An auto leveling feature of the intersecting laser line generating device includes the optical chassis 40 being pivotable in a plane parallel to the base 23 of the housing 10 and a center of gravity 74 of the optical chassis 40 being located between the metallic plate 56 and the pivot axis 60 (as shown in FIGS. 3 and 6). The relationship between the pivot axis 60 and the center of gravity 74 enable the optical chassis 40 to act as a pendulum, in particular, when placed on a wall with the cutout or relief portion 20 of the housing 10 facing away from a floor, the optical chassis 40 automatically plumbs itself. Because the lens 42 is mounted on the optical chassis 40, if the optical chassis 40 is plumb, the vertical fan beam 64 is also plumb (as seen in FIG. 6) and, therefore, the horizontal fan beams 62 a and 62 b are level.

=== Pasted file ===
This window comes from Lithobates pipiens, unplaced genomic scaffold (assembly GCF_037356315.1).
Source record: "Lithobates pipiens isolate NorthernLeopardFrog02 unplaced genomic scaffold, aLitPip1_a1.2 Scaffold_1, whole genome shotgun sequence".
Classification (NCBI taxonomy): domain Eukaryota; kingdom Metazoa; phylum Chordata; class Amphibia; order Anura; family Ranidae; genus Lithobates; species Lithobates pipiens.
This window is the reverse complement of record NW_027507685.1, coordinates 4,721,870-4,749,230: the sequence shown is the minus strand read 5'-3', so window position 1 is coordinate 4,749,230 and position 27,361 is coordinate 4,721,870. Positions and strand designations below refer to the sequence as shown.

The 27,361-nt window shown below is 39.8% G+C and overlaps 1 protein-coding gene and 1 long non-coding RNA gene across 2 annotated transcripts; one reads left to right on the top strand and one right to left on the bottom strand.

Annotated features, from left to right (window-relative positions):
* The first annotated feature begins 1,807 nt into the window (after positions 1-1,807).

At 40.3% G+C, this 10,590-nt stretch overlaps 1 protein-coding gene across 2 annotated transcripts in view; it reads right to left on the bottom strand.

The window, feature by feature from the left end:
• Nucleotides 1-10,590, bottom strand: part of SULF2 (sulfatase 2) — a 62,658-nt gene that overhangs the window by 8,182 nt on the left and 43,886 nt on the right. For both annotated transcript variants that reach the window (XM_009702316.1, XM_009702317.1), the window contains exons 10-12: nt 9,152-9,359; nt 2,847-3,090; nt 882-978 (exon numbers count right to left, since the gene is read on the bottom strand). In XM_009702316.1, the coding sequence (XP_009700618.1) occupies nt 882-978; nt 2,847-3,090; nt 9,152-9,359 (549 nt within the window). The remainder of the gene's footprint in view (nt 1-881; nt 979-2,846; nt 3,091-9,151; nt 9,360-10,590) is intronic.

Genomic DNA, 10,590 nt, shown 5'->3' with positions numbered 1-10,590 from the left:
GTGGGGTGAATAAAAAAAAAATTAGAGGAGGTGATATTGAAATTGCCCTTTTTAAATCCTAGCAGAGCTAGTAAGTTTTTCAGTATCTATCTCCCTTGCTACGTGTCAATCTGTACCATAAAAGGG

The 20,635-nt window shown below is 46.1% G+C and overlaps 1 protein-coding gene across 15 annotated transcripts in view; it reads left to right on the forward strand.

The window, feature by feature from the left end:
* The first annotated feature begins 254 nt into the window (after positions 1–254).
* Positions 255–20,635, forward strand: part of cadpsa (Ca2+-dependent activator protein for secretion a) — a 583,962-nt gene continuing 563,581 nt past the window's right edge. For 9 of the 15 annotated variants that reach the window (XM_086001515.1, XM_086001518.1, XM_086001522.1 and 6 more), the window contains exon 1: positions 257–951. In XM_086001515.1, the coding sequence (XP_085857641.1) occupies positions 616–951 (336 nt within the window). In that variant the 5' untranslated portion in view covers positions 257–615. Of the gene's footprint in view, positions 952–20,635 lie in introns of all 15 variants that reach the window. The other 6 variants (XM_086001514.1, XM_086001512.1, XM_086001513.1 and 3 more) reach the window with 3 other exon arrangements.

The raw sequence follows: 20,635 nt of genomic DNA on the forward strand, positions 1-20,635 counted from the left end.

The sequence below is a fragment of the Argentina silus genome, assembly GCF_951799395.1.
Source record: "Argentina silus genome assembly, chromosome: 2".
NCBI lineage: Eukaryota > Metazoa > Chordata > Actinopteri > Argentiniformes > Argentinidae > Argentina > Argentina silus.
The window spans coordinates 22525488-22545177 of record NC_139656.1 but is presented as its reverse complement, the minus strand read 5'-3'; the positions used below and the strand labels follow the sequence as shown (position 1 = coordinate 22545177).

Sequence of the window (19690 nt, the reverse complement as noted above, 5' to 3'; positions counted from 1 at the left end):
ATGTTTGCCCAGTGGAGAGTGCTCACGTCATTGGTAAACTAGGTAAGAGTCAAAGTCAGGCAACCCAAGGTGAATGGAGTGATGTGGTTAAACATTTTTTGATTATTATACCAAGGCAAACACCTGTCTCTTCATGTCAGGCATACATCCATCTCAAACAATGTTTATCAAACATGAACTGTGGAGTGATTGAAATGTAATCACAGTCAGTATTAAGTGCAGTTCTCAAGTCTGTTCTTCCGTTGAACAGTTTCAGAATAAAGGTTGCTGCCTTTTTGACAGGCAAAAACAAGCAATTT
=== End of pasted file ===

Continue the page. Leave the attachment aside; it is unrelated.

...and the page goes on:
As illustrated in FIG. 5, which is an isometric view of the optical chassis 40, the lens 42 and the lock out switch 34, laser light emerges from the optical chassis 40 and is redirected and reshaped by the lens 42. The lens 42 projects three fan beams 62 a, 62 b and 64 onto the working surface 51. In particular, two horizontal fan beams 62 a and 62 b are projected from the lens 42 in planes which are 180° offset from each other, thereby giving the appearance of a straight line on the working surface 51. Likewise, the vertical fan beam 64 is projected from the lens 42 in a plane which is 90° offset from the horizontal fan beam planes and causes an intersection point 70 of the fan beams 62 a, 62 b and 64 to be projected on the working surface 51. The intersection point 70 of the fan beams 62 a, 62 b and 64 is below the lens 42 in FIG. 5 and is below or within the area defined by the cutout or relief portion 20 of the housing 10 (shown in FIGS. 1A and 1B) allowing the user access to the intersection point 70 of the fan beams 62 a, 62 b and 64. The lock out switch 34 is movable and engages a cutout portion of the optical housing 40 to lock the optical housing 40 in position when the user wants to prevent the intersecting laser line generating device 5 from auto-leveling. The lock out feature implemented by the switch 34 may be used when the intersecting laser line generating device 5 is used on a horizontal working surface. A balancing screw 72 allows the user to adjust and/or fine tune a neutral position of the optical housing 40.